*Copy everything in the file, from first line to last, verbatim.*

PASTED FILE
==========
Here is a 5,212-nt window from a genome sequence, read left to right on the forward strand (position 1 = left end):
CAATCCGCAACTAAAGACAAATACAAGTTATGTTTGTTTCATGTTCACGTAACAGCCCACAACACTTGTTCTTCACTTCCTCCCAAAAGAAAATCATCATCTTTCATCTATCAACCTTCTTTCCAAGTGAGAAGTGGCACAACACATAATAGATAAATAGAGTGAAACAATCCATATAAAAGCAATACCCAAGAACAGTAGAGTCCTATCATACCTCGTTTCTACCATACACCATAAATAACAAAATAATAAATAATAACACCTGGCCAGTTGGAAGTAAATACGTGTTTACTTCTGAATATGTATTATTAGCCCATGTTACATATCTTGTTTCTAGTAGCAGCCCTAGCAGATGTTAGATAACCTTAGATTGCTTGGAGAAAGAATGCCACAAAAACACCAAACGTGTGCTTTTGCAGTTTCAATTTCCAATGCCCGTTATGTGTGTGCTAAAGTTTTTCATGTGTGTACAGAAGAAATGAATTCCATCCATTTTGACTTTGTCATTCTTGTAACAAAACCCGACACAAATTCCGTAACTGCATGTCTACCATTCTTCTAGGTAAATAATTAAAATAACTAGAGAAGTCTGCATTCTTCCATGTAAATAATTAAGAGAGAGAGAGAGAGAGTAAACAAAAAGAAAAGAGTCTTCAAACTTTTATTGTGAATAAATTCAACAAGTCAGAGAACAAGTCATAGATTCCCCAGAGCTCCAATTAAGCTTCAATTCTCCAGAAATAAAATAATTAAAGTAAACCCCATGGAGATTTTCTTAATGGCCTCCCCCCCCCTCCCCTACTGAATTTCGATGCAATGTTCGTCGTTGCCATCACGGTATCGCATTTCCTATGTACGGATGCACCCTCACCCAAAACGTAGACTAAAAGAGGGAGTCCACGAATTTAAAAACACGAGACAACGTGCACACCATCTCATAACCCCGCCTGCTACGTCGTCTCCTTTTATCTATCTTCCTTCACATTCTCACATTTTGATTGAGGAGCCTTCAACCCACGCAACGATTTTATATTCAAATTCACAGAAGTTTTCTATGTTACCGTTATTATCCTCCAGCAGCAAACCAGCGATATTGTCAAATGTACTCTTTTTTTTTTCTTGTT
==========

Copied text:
Here is a 5,212-nt window from a genome sequence, read left to right on the forward strand (position 1 = left end):
CAATCCGCAACTAAAGACAAATACAAGTTATGTTTGTTTCATGTTCACGTAACAGCCCACAACACTTGTTCTTCACTTCCTCCCAAAAGAAAATCATCATCTTTCATCTATCAACCTTCTTTCCAAGTGAGAAGTGGCACAACACATAATAGATAAATAGAGTGAAACAATCCATATAAAAGCAATACCCAAGAACAGTAGAGTCCTATCATACCTCGTTTCTACCATACACCATAAATAACAAAATAATAAATAATAACACCTGGCCAGTTGGAAGTAAATACGTGTTTACTTCTGAATATGTATTATTAGCCCATGTTACATATCTTGTTTCTAGTAGCAGCCCTAGCAGATGTTAGATAACCTTAGATTGCTTGGAGAAAGAATGCCACAAAAACACCAAACGTGTGCTTTTGCAGTTTCAATTTCCAATGCCCGTTATGTGTGTGCTAAAGTTTTTCATGTGTGTACAGAAGAAATGAATTCCATCCATTTTGACTTTGTCATTCTTGTAACAAAACCCGACACAAATTCCGTAACTGCATGTCTACCATTCTTCTAGGTAAATAATTAAAATAACTAGAGAAGTCTGCATTCTTCCATGTAAATAATTAAGAGAGAGAGAGAGAGAGTAAACAAAAAGAAAAGAGTCTTCAAACTTTTATTGTGAATAAATTCAACAAGTCAGAGAACAAGTCATAGATTCCCCAGAGCTCCAATTAAGCTTCAATTCTCCAGAAATAAAATAATTAAAGTAAACCCCATGGAGATTTTCTTAATGGCCTCCCCCCCCCTCCCCTACTGAATTTCGATGCAATGTTCGTCGTTGCCATCACGGTATCGCATTTCCTATGTACGGATGCACCCTCACCCAAAACGTAGACTAAAAGAGGGAGTCCACGAATTTAAAAACACGAGACAACGTGCACACCATCTCATAACCCCGCCTGCTACGTCGTCTCCTTTTATCTATCTTCCTTCACATTCTCACATTTTGATTGAGGAGCCTTCAACCCACGCAACGATTTTATATTCAAATTCACAGAAGTTTTCTATGTTACCGTTATTATCCTCCAGCAGCAAACCAGCGATATTGTCAAATGTACTCTTTTTTTTTTCTTGTT